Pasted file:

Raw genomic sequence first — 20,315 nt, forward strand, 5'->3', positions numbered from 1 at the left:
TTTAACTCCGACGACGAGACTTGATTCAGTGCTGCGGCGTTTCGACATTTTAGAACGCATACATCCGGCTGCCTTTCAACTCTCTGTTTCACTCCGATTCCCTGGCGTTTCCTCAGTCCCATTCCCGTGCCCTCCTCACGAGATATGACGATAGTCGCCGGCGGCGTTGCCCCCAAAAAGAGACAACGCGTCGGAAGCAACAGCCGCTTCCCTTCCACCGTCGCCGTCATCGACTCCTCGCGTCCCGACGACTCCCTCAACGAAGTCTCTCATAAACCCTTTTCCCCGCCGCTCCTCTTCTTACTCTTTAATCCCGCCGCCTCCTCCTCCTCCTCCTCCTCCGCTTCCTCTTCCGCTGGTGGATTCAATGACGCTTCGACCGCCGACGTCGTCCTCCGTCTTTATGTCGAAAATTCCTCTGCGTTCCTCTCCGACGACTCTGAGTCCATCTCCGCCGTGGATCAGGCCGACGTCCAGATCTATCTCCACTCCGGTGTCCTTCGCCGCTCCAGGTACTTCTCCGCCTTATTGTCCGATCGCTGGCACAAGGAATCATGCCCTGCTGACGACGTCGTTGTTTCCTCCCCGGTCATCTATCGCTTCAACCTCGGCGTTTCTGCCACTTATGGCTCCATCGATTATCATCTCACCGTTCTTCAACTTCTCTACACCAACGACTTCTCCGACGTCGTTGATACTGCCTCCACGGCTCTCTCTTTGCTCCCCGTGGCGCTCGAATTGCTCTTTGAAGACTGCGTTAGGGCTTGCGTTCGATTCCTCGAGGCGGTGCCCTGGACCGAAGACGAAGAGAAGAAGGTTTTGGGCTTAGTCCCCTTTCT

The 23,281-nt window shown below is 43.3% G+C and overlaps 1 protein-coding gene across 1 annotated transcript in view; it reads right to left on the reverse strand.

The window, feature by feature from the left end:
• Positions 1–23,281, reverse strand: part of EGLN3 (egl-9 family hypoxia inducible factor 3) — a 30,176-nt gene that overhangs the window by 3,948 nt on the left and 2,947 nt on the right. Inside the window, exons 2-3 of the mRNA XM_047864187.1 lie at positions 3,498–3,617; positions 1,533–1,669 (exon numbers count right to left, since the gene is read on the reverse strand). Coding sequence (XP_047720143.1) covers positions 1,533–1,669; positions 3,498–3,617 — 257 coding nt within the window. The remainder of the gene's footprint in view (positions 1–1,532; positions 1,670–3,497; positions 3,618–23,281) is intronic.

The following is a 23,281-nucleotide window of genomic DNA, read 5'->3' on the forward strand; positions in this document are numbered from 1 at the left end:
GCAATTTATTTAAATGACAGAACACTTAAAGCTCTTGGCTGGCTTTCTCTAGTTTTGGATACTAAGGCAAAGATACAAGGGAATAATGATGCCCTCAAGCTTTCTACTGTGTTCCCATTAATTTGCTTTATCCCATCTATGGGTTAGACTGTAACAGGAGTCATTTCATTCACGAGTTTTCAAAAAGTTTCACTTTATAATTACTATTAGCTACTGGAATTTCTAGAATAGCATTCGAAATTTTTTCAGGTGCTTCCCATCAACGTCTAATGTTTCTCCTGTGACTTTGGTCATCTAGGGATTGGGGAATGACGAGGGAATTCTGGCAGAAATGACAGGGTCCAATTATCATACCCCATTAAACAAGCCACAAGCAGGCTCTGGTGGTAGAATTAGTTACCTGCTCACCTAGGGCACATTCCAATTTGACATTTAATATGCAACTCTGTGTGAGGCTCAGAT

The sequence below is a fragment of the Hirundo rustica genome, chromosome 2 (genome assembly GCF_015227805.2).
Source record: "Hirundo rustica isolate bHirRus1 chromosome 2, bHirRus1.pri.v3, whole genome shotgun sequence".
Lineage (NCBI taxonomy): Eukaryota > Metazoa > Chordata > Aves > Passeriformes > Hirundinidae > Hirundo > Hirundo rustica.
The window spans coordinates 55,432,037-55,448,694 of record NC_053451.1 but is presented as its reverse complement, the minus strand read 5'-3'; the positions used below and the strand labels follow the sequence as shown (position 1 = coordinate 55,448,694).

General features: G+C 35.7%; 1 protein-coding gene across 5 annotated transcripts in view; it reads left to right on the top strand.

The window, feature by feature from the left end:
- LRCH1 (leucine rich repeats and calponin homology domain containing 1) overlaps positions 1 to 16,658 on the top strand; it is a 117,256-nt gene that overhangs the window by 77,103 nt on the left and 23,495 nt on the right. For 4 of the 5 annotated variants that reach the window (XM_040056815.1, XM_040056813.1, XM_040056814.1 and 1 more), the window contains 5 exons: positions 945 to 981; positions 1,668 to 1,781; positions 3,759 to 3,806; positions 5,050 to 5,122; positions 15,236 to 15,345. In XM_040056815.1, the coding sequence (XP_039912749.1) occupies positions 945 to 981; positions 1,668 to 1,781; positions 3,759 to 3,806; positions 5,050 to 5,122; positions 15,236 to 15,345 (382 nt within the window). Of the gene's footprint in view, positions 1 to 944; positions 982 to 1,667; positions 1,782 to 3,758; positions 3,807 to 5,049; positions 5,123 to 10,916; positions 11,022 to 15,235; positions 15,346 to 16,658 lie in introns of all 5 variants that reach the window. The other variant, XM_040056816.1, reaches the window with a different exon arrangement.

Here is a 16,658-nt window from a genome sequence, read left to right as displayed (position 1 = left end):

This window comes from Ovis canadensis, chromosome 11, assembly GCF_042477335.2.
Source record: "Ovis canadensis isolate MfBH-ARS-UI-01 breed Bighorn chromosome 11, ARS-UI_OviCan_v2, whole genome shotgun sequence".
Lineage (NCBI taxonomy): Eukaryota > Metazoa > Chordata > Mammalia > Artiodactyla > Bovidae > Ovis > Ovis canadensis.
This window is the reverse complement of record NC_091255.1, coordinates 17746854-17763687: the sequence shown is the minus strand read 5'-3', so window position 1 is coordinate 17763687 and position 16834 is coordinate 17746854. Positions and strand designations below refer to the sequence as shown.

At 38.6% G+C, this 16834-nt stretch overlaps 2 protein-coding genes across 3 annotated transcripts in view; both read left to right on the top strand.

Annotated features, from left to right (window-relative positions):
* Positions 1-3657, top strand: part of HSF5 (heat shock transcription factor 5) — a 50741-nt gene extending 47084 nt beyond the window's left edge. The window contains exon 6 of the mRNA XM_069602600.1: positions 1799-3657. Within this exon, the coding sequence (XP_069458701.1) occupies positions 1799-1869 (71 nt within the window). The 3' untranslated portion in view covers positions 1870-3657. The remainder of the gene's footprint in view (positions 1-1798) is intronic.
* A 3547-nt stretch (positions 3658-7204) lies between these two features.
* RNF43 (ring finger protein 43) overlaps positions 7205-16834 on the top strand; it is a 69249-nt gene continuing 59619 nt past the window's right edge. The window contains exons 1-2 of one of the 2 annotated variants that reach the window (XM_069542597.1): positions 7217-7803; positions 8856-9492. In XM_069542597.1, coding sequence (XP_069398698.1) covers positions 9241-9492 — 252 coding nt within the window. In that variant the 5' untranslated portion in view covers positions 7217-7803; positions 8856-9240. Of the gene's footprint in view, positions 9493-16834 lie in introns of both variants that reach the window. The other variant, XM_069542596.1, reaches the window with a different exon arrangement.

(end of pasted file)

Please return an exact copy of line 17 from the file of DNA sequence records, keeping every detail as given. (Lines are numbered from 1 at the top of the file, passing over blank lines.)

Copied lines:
Source record: "Ovis canadensis isolate MfBH-ARS-UI-01 breed Bighorn chromosome 11, ARS-UI_OviCan_v2, whole genome shotgun sequence".